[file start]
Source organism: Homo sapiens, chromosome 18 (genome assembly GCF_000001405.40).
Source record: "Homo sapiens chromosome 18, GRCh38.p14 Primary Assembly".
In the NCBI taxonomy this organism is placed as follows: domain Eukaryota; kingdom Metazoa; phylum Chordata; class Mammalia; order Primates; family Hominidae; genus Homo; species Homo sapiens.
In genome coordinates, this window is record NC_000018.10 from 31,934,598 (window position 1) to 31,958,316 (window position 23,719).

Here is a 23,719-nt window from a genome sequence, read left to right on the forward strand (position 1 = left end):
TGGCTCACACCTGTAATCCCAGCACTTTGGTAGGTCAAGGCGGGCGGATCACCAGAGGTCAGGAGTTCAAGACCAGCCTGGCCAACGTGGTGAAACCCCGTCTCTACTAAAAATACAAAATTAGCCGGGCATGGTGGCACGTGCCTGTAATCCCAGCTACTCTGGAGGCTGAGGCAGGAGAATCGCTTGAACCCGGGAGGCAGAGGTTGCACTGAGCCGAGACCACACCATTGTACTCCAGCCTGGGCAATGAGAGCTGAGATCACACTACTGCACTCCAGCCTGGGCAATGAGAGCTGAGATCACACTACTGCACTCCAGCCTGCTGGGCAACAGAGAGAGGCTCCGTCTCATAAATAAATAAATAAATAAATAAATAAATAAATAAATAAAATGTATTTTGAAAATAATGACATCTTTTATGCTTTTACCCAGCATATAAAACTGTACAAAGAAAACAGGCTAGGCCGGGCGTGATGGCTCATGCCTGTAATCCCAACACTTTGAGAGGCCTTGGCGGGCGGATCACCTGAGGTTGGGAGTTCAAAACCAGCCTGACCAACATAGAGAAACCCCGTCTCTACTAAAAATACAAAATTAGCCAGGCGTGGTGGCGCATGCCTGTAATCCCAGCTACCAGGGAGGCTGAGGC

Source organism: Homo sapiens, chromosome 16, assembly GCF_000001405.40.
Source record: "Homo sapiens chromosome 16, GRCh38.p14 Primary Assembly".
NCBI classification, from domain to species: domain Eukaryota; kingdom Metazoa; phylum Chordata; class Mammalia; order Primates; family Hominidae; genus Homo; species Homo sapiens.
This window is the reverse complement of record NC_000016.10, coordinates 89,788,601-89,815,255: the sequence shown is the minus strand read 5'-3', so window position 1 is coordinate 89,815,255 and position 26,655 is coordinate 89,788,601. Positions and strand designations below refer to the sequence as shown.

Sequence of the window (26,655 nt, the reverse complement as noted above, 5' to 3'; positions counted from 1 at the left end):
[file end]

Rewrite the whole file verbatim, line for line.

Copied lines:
Source organism: Homo sapiens, chromosome 18 (genome assembly GCF_000001405.40).
Source record: "Homo sapiens chromosome 18, GRCh38.p14 Primary Assembly".
In the NCBI taxonomy this organism is placed as follows: domain Eukaryota; kingdom Metazoa; phylum Chordata; class Mammalia; order Primates; family Hominidae; genus Homo; species Homo sapiens.
In genome coordinates, this window is record NC_000018.10 from 31,934,598 (window position 1) to 31,958,316 (window position 23,719).

Here is a 23,719-nt window from a genome sequence, read left to right on the forward strand (position 1 = left end):
TGGCTCACACCTGTAATCCCAGCACTTTGGTAGGTCAAGGCGGGCGGATCACCAGAGGTCAGGAGTTCAAGACCAGCCTGGCCAACGTGGTGAAACCCCGTCTCTACTAAAAATACAAAATTAGCCGGGCATGGTGGCACGTGCCTGTAATCCCAGCTACTCTGGAGGCTGAGGCAGGAGAATCGCTTGAACCCGGGAGGCAGAGGTTGCACTGAGCCGAGACCACACCATTGTACTCCAGCCTGGGCAATGAGAGCTGAGATCACACTACTGCACTCCAGCCTGGGCAATGAGAGCTGAGATCACACTACTGCACTCCAGCCTGCTGGGCAACAGAGAGAGGCTCCGTCTCATAAATAAATAAATAAATAAATAAATAAATAAATAAATAAAATGTATTTTGAAAATAATGACATCTTTTATGCTTTTACCCAGCATATAAAACTGTACAAAGAAAACAGGCTAGGCCGGGCGTGATGGCTCATGCCTGTAATCCCAACACTTTGAGAGGCCTTGGCGGGCGGATCACCTGAGGTTGGGAGTTCAAAACCAGCCTGACCAACATAGAGAAACCCCGTCTCTACTAAAAATACAAAATTAGCCAGGCGTGGTGGCGCATGCCTGTAATCCCAGCTACCAGGGAGGCTGAGGC

Source organism: Homo sapiens, chromosome 16, assembly GCF_000001405.40.
Source record: "Homo sapiens chromosome 16, GRCh38.p14 Primary Assembly".
NCBI classification, from domain to species: domain Eukaryota; kingdom Metazoa; phylum Chordata; class Mammalia; order Primates; family Hominidae; genus Homo; species Homo sapiens.
This window is the reverse complement of record NC_000016.10, coordinates 89,788,601-89,815,255: the sequence shown is the minus strand read 5'-3', so window position 1 is coordinate 89,815,255 and position 26,655 is coordinate 89,788,601. Positions and strand designations below refer to the sequence as shown.

Sequence of the window (26,655 nt, the reverse complement as noted above, 5' to 3'; positions counted from 1 at the left end):